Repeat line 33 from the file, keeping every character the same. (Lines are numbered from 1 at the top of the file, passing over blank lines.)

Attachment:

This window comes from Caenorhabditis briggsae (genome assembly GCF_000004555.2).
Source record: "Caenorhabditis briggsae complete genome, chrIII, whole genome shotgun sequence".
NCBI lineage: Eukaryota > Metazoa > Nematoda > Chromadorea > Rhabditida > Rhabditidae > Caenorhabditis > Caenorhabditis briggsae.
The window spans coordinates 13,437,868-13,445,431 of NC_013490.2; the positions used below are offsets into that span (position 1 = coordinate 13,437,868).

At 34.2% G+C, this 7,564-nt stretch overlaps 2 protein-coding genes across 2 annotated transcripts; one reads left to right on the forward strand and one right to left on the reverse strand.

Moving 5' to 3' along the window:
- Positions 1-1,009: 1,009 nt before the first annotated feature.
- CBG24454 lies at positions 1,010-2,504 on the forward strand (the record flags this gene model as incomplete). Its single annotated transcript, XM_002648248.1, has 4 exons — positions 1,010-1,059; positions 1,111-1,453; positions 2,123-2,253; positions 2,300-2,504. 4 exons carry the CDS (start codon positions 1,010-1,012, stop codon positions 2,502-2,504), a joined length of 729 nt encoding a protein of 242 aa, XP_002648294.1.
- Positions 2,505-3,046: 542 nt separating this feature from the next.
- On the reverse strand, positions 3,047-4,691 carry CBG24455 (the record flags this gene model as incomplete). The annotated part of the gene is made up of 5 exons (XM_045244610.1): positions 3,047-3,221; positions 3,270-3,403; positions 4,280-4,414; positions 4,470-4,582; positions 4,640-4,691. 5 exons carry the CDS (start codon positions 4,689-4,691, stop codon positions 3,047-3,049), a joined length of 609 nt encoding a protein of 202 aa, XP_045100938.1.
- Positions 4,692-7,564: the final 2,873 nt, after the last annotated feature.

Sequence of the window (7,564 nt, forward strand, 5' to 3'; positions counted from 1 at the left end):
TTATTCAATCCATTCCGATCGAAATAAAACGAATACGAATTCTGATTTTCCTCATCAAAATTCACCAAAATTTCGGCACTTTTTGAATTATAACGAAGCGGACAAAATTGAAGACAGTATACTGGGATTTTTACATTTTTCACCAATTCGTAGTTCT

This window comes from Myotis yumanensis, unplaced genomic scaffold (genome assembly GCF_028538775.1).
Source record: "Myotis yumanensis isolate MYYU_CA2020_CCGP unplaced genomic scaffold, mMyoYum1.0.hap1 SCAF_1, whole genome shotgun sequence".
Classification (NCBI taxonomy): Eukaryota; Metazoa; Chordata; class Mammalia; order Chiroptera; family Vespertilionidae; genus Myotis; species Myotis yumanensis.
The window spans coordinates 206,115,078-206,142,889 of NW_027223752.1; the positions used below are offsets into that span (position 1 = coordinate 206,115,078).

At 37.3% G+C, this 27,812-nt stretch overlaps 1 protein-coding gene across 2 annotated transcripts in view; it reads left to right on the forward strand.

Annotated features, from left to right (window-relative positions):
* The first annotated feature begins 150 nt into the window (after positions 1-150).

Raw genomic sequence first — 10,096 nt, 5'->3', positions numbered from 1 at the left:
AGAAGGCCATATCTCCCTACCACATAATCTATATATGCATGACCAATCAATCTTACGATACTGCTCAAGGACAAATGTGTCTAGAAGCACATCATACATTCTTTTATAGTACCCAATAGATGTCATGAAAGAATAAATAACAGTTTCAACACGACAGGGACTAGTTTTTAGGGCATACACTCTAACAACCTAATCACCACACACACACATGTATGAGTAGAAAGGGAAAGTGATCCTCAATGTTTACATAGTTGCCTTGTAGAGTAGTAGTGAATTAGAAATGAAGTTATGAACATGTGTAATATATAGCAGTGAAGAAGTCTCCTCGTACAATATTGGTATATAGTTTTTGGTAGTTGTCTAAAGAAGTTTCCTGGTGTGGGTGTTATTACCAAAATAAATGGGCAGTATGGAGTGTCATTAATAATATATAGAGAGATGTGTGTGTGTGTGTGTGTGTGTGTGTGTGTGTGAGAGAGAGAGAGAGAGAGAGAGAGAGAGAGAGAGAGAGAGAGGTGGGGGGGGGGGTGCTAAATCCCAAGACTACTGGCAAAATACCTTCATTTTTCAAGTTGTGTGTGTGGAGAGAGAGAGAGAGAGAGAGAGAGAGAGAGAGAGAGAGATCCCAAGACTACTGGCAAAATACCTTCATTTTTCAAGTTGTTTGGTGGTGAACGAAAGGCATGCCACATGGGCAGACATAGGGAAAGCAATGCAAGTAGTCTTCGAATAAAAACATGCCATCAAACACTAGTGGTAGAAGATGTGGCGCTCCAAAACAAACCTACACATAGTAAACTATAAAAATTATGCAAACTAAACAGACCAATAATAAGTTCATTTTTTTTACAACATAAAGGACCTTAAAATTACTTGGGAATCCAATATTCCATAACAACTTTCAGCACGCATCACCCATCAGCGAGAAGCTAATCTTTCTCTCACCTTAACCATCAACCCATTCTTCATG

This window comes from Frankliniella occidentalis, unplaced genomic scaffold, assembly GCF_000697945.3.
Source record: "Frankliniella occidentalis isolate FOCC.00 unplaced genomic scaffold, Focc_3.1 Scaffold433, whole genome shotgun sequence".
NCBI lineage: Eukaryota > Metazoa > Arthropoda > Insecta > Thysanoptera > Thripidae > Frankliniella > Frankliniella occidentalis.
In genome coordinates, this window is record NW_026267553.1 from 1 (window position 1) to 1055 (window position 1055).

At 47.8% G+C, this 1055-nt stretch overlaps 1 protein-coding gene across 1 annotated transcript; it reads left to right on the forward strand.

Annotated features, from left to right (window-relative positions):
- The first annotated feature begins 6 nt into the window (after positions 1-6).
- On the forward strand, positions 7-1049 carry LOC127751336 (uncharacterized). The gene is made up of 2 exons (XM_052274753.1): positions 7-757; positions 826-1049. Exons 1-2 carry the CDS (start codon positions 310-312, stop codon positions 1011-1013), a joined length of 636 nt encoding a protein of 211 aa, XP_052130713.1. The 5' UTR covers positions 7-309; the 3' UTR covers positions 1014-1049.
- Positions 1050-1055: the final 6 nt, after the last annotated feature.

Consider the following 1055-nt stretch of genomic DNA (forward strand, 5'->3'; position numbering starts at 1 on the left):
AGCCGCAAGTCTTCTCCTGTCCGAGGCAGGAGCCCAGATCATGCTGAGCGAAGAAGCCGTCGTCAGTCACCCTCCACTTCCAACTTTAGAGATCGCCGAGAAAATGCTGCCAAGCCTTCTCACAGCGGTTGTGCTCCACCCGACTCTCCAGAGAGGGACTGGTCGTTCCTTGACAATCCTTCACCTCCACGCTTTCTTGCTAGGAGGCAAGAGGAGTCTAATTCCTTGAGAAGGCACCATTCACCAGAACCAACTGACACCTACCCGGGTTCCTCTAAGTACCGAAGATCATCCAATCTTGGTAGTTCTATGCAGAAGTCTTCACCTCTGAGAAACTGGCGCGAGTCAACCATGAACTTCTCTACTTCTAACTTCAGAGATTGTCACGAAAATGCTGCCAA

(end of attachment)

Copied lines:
AGCCGCAAGTCTTCTCCTGTCCGAGGCAGGAGCCCAGATCATGCTGAGCGAAGAAGCCGTCGTCAGTCACCCTCCACTTCCAACTTTAGAGATCGCCGAGAAAATGCTGCCAAGCCTTCTCACAGCGGTTGTGCTCCACCCGACTCTCCAGAGAGGGACTGGTCGTTCCTTGACAATCCTTCACCTCCACGCTTTCTTGCTAGGAGGCAAGAGGAGTCTAATTCCTTGAGAAGGCACCATTCACCAGAACCAACTGACACCTACCCGGGTTCCTCTAAGTACCGAAGATCATCCAATCTTGGTAGTTCTATGCAGAAGTCTTCACCTCTGAGAAACTGGCGCGAGTCAACCATGAACTTCTCTACTTCTAACTTCAGAGATTGTCACGAAAATGCTGCCAA